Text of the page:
The specter of death haunts mob marriages constantly, and in Mafia-controlled lands many women dress exclusively in black. It's a sign of mourning. Mourning for a murdered husband or slain son. Mourning because a brother, nephew, or neighbor was killed. Mourning because the husband of a co-worker was taken out or because the son of a distant relative was assassinated. There's always a reason to wear black. And underneath the black, they dress in red. In the past, women would put on a red undershirt to remember all the blood that had to be avenged; today they often wear red lingerie, especially when they're young. It's a continual reminder of the blood that their own pain won't allow them to forget, and the contrast with the black really highlights the terribly intimate color of revenge. To be a widow in criminal territories means losing one's identity as a woman almost entirely and retaining only that of mother. As a widow, you can remarry only if you meet several conditions: Your sons must agree to the marriage, the man must be the same rank as your deceased husband, and, above all, you must have mourned for as much time as the clan prescribed, all the while remaining abstinent.
A female boss I remember well because I saw her come to power in the area where I'm from is Immacolata Capone. She was a businesswoman, but, according to the Anti-Mafia District Directorate of Naples, she was also a godmother of the Camorra. A member of the Moccia clan, Capone had a primary role in the management of public works for the Zagaria clan of Casal di Principe—one of the most powerful families in the area. She had the important and delicate job of obtaining the "anti-Mafia certificate" (the document that guarantees a business is clean and free of criminal associations) for the clan's businesses. Without this certificate, the Camorristi would not have been able to bid for public contracts.
One day in the early 2000s, she met the Camorrista Michele Fontana, known as "the Sheriff," and he told her that he had a surprise for her. He put her in the front seat of the car, where she immediately heard noises coming from the trunk. When Capone asked for an explanation, the Sheriff just told her not to worry. They drove for a while and arrived at a palatial villa in the countryside outside Caserta, about 20 miles north of Naples. At that point, Michele Zagaria—one of the most powerful bosses of the Casalese clan, condemned to life and finally arrested in December 2011 after living 16 years as a fugitive—emerged from the trunk of the car and went inside. Shocked by the presence of the boss, Capone couldn't speak to him even though they'd been partners in successful deals for years. According to some sources, the boss took his place at the center of the parlor, which was covered in rare marble and represented just one of his numerous villas, and began to talk about contracts, concrete, construction, and land—all while petting a tiger on a leash. It was a cinematic, almost mythic scene, drawing on the kind of imagery that crime families use to cement their power.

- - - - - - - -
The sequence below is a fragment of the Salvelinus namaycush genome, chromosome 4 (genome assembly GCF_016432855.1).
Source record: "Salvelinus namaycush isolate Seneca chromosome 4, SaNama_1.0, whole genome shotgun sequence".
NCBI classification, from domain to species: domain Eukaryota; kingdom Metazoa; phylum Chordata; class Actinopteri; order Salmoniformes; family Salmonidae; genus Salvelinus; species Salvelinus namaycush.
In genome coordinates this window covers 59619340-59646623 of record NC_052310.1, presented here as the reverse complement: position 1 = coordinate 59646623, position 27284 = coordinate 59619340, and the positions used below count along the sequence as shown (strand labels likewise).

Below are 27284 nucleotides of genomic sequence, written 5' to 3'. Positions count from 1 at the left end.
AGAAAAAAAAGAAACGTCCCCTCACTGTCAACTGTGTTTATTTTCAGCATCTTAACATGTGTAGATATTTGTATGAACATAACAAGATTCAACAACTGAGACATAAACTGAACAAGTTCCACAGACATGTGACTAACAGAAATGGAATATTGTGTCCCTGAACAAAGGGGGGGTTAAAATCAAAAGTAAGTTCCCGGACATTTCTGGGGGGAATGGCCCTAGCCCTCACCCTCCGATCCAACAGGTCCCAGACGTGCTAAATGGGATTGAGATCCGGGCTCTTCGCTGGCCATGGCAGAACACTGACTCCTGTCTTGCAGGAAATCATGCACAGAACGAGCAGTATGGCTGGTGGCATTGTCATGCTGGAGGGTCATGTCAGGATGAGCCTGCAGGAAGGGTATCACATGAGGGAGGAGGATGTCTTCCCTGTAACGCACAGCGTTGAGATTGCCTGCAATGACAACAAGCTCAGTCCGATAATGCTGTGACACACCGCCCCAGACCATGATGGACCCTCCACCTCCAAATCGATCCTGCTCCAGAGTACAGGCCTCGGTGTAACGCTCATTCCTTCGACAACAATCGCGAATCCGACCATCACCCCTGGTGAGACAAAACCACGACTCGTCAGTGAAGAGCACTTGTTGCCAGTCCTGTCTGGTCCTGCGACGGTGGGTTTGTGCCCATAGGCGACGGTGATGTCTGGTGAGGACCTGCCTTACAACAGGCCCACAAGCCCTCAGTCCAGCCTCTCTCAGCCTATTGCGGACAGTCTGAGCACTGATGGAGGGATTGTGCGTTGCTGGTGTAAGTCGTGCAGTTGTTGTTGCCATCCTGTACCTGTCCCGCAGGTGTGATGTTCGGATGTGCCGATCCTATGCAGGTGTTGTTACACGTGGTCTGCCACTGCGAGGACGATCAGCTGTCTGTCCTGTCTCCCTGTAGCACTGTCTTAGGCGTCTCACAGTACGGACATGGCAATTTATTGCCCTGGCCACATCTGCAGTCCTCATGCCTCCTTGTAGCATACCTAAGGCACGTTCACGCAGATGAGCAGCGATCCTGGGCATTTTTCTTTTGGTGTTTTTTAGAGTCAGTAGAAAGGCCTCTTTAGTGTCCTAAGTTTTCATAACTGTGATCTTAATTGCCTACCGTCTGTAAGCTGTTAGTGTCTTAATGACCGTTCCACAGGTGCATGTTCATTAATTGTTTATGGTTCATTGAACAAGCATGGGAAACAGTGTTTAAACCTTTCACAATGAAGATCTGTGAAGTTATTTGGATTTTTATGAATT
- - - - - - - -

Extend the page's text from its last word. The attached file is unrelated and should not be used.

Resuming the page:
Raised in the environment of the Camorra, Capone was a tiny woman with a strong character, able to intimidate anyone when discussing business. She grew up under the guidance of Anna Mazza, wife of the boss of the Moccia clan and the first woman in Italy to be convicted of Mafia-related crimes for her role as the head of one of the most powerful criminal and business associations in Southern Italy. Mazza—initially taking advantage of the reputation of her husband, Gennaro Moccia, who was killed in the 70s—soon assumed a leadership role in the clan. Known as the widow of the Camorra, she was the brains of the Moccia family for more than 20 years. Mazza instituted a sort of matriarchy in the Camorra. She wanted only women in positions of prestige because, according to her, women are less obsessed with military power and make better mediators. This was her way of running the organization.
Having learned from Mazza, Capone was able to construct an entrepreneurial and political network of great importance. Many Camorristi courted her in order to become consorts of a high-ranking boss, sharing her bed and business deals. But Capone's talents brought about her own demise. In November 2004, a few months after the Mafia eliminated her husband, they killed her in a butcher shop in Sant'Antimo in the province of Naples. She was only 37 years old. The police never discovered a motive for the murder, but the clans may not have appreciated her attempt to climb the ranks. Her fierce ambition may have frightened them, and given her business acumen, she might have even attempted to undertake a big deal on her own, independently of the Casalese family. The only thing we know for sure is that Capone had successfully navigated the pressures, limitations, and expectations put on women to leave her mark on mob history.
Translated from the Italian by Kim Ziegler.